Not only did the White House let that provision die to preserve its main goal, a top-heavy reduction of tax rates, but in fighting for an end to the estate tax it has also eliminated an added incentive for the wealthy to donate to charity.

Mr. Rich, you need a comma after "tax." You have an introductory verbal phrase (preposition plus gerund phrase as its object). These introductory verbal phrases merit a comma after them.

But in truth Mr. Bush hasn't changed, it's just the Washington perception of him that has.

The "in truth" is throat clearing: omit it. You commit a felony comma splice. "It" constructions are weak. "It" lacks antecedent. Suggested replacement: "Washington's perception of him has." Shorter is usually better.

You are right about Mr. Broder. This press Polonius reigns as solemn vector of received wisdom from the empyrean or some exalted place of gas and light. That he sports the title "Dean" says something about the intellectual vacuity inside the beltway.

Lee De Cesare

Mr. Gailey: I espied your essay 'I Came..." during my masthead search to see whether women still repine in The St. Petersburg Times basement. They do.

I read your piece to judge the writing felicity of the pooh-bah second to Woton-Paul Tash.Your tone leaks irascible condescension. You deem as silly reader outcry questioning your not seeing Fahrenheit 9/11 before condemning it. Seeing the movie to shut up the big reader babies confirmed, not challenged, your preconceived opinion.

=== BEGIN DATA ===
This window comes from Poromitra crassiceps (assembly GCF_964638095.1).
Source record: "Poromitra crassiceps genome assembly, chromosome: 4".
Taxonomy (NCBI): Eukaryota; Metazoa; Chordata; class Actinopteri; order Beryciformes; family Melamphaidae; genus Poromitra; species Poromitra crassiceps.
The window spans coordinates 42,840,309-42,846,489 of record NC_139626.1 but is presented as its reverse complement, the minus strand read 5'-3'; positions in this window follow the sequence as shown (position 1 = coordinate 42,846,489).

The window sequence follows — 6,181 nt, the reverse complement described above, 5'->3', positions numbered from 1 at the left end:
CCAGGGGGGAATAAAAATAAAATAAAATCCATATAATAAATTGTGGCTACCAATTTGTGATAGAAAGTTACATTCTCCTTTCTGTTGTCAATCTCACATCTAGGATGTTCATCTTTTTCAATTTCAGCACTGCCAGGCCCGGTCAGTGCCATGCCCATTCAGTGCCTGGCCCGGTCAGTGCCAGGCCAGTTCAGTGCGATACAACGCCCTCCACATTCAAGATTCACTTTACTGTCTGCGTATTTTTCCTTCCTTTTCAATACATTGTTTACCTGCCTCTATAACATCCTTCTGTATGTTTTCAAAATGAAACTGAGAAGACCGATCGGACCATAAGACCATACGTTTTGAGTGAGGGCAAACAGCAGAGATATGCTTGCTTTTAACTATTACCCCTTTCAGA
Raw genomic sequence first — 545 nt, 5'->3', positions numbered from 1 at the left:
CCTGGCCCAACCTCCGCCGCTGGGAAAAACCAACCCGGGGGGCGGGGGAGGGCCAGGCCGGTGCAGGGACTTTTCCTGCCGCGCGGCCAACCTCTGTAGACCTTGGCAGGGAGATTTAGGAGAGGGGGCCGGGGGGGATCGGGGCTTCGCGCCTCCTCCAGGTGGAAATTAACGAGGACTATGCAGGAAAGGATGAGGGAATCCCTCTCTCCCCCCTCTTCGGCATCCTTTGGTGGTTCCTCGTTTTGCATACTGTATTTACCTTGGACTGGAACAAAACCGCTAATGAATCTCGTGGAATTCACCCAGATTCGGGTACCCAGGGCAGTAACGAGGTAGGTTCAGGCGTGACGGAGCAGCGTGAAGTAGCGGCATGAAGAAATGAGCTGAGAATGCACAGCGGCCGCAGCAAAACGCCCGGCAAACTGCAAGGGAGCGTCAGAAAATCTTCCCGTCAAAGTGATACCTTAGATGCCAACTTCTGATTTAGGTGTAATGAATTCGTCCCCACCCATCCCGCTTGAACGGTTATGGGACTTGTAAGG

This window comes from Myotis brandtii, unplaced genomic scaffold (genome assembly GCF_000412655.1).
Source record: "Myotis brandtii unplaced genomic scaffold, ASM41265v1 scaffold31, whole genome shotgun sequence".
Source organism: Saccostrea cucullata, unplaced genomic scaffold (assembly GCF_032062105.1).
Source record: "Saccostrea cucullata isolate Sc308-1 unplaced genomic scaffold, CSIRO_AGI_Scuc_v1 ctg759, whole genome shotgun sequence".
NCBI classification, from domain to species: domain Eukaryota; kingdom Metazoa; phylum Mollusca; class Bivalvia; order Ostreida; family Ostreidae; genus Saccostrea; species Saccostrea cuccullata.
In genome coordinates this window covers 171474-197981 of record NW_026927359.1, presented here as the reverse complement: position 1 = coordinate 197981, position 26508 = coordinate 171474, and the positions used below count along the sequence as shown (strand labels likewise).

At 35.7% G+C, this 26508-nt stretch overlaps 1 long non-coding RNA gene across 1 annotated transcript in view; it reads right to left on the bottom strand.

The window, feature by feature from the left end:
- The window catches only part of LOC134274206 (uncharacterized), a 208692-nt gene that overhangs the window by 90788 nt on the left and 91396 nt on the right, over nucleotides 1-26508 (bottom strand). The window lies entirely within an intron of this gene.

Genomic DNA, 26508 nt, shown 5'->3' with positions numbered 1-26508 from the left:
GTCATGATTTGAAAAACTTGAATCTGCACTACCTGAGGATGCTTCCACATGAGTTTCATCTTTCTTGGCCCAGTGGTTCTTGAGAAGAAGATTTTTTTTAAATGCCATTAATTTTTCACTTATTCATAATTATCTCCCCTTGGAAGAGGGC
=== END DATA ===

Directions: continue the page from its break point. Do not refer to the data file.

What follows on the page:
I won't argue your right to wallow in wrongheaded mind-set and to expatiate on it in a paper at which you reign lord chamberlain and doubtless sport a well-filled stocking and pre-Cialis codpiece whilst preening other emblems of exalted office. Polonius would be pea green with envy. I will, however, dispute language. Excerpted are specimens from your essay:

That said, let me give Michael Moore his due for the last third of Fahrenheit 9/11, which confronts audiences with gruesome and bloody images of death and suffering in Iraq, by both U.S. soldiers and Iraqi civilians, that they will never see on the network evening news.

Flagged commas cut off a restrictive adjectival prepositional phrase. U.S. soldiers and Iraqi civilians, not mullahs and belly dancers, model the images. Style: you over-modify passim. Dump either "gruesome" or "bloody."

Moore does not mention that it was Richard Clarke, the White House counterterrorism chief and a holdover from the Clinton administration, who made the decision to allow the Saudis to leave.

The expletive "it" produces flabby writing. Eschew the device. Edit: "Moore does not mention that Richard Clarke...made the decision to allow the Saudis to leave."